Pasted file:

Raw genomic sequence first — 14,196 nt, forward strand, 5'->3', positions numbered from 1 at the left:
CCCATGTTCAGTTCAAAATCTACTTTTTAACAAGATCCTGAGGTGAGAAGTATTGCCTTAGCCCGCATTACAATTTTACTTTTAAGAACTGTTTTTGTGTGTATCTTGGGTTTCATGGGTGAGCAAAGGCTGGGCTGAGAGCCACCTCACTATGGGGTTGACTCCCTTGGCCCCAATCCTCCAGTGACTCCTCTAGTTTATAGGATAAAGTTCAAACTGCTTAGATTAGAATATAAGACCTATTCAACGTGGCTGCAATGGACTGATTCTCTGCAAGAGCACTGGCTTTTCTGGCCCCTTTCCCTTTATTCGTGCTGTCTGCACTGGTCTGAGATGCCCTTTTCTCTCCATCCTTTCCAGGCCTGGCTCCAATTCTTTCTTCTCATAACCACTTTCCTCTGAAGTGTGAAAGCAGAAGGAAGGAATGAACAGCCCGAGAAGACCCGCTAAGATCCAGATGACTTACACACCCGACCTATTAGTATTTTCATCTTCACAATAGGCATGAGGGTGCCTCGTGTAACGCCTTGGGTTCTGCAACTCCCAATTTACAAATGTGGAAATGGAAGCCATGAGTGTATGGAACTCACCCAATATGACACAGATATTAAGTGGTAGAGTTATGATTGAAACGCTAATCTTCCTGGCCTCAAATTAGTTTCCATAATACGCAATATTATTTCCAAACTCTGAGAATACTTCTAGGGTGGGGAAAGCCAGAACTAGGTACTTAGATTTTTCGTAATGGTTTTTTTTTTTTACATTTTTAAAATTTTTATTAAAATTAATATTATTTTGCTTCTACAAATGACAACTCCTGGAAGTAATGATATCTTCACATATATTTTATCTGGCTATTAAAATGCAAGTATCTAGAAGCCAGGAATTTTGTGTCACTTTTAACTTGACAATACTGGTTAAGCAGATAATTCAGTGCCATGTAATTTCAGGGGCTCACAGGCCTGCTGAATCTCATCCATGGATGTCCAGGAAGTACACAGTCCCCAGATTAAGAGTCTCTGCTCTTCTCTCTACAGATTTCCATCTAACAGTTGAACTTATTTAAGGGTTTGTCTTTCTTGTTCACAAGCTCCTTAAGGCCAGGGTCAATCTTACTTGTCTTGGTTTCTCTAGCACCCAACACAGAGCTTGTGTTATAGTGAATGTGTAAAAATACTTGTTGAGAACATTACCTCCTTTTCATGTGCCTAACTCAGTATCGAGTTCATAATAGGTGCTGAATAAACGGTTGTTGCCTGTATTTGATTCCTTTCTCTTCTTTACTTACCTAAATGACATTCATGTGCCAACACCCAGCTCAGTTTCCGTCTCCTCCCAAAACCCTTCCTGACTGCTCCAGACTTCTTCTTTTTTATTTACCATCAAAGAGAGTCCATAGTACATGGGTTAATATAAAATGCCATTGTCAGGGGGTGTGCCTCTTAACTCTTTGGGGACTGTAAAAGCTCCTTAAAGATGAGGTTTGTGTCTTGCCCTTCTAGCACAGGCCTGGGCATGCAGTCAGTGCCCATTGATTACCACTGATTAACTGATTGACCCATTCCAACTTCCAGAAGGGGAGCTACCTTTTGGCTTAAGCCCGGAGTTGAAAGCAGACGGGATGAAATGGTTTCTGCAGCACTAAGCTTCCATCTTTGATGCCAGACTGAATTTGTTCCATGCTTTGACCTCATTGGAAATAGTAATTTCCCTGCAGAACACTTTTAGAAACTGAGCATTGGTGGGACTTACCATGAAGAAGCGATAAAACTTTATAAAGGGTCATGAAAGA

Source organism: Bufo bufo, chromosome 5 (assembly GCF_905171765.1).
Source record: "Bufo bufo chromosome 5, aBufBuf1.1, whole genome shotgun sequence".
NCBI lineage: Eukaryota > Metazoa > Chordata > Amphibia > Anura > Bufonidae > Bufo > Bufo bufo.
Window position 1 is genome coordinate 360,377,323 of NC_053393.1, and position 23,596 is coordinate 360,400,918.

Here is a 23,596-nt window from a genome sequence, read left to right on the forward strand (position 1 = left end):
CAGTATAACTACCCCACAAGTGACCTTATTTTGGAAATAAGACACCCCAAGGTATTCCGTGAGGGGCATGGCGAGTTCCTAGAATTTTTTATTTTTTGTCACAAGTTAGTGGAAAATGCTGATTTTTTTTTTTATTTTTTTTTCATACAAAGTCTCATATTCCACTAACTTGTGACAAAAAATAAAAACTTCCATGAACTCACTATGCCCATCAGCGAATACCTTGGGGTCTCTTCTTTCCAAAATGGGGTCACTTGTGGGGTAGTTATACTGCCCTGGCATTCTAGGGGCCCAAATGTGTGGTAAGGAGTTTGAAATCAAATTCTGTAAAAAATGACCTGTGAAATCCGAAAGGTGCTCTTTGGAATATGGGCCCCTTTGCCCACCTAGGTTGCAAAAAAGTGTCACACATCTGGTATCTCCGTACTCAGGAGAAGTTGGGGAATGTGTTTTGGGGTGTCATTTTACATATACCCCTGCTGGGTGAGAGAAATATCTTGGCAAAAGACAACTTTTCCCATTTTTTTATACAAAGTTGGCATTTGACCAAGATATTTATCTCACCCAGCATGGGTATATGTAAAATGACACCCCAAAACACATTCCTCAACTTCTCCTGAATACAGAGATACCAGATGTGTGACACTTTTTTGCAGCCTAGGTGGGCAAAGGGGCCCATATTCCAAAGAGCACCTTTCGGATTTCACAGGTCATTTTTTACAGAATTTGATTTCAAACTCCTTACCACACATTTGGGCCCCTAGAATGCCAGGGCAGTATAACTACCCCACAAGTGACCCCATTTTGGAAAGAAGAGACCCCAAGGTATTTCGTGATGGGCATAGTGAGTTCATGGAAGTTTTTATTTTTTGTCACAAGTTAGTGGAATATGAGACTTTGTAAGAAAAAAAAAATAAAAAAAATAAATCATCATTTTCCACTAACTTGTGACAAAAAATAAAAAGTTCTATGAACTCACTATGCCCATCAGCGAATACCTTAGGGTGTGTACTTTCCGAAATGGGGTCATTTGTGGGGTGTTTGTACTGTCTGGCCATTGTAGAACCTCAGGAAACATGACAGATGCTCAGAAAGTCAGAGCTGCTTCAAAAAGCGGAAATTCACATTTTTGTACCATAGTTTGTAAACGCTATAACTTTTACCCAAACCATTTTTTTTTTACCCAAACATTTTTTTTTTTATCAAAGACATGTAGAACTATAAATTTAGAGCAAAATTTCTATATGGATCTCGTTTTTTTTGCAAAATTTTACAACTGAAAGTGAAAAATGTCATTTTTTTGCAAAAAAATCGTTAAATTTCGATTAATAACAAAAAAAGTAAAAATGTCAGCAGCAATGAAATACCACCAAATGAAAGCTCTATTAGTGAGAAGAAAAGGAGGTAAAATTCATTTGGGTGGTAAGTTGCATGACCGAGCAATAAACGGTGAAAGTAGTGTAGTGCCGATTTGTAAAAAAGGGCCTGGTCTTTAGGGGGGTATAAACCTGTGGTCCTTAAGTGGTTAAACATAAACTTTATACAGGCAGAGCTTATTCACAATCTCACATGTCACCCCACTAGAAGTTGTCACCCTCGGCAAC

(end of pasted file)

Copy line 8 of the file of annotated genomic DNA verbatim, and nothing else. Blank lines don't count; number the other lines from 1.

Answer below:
CAGTATAACTACCCCACAAGTGACCTTATTTTGGAAATAAGACACCCCAAGGTATTCCGTGAGGGGCATGGCGAGTTCCTAGAATTTTTTATTTTTTGTCACAAGTTAGTGGAAAATGCTGATTTTTTTTTTTATTTTTTTTTCATACAAAGTCTCATATTCCACTAACTTGTGACAAAAAATAAAAACTTCCATGAACTCACTATGCCCATCAGCGAATACCTTGGGGTCTCTTCTTTCCAAAATGGGGTCACTTGTGGGGTAGTTATACTGCCCTGGCATTCTAGGGGCCCAAATGTGTGGTAAGGAGTTTGAAATCAAATTCTGTAAAAAATGACCTGTGAAATCCGAAAGGTGCTCTTTGGAATATGGGCCCCTTTGCCCACCTAGGTTGCAAAAAAGTGTCACACATCTGGTATCTCCGTACTCAGGAGAAGTTGGGGAATGTGTTTTGGGGTGTCATTTTACATATACCCCTGCTGGGTGAGAGAAATATCTTGGCAAAAGACAACTTTTCCCATTTTTTTATACAAAGTTGGCATTTGACCAAGATATTTATCTCACCCAGCATGGGTATATGTAAAATGACACCCCAAAACACATTCCTCAACTTCTCCTGAATACAGAGATACCAGATGTGTGACACTTTTTTGCAGCCTAGGTGGGCAAAGGGGCCCATATTCCAAAGAGCACCTTTCGGATTTCACAGGTCATTTTTTACAGAATTTGATTTCAAACTCCTTACCACACATTTGGGCCCCTAGAATGCCAGGGCAGTATAACTACCCCACAAGTGACCCCATTTTGGAAAGAAGAGACCCCAAGGTATTTCGTGATGGGCATAGTGAGTTCATGGAAGTTTTTATTTTTTGTCACAAGTTAGTGGAATATGAGACTTTGTAAGAAAAAAAAAATAAAAAAAATAAATCATCATTTTCCACTAACTTGTGACAAAAAATAAAAAGTTCTATGAACTCACTATGCCCATCAGCGAATACCTTAGGGTGTGTACTTTCCGAAATGGGGTCATTTGTGGGGTGTTTGTACTGTCTGGCCATTGTAGAACCTCAGGAAACATGACAGATGCTCAGAAAGTCAGAGCTGCTTCAAAAAGCGGAAATTCACATTTTTGTACCATAGTTTGTAAACGCTATAACTTTTACCCAAACCATTTTTTTTTTACCCAAACATTTTTTTTTTTATCAAAGACATGTAGAACTATAAATTTAGAGCAAAATTTCTATATGGATCTCGTTTTTTTTGCAAAATTTTACAACTGAAAGTGAAAAATGTCATTTTTTTGCAAAAAAATCGTTAAATTTCGATTAATAACAAAAAAAGTAAAAATGTCAGCAGCAATGAAATACCACCAAATGAAAGCTCTATTAGTGAGAAGAAAAGGAGGTAAAATTCATTTGGGTGGTAAGTTGCATGACCGAGCAATAAACGGTGAAAGTAGTGTAGTGCCGATTTGTAAAAAAGGGCCTGGTCTTTAGGGGGGTATAAACCTGTGGTCCTTAAGTGGTTAAACATAAACTTTATACAGGCAGAGCTTATTCACAATCTCACATGTCACCCCACTAGAAGTTGTCACCCTCGGCAAC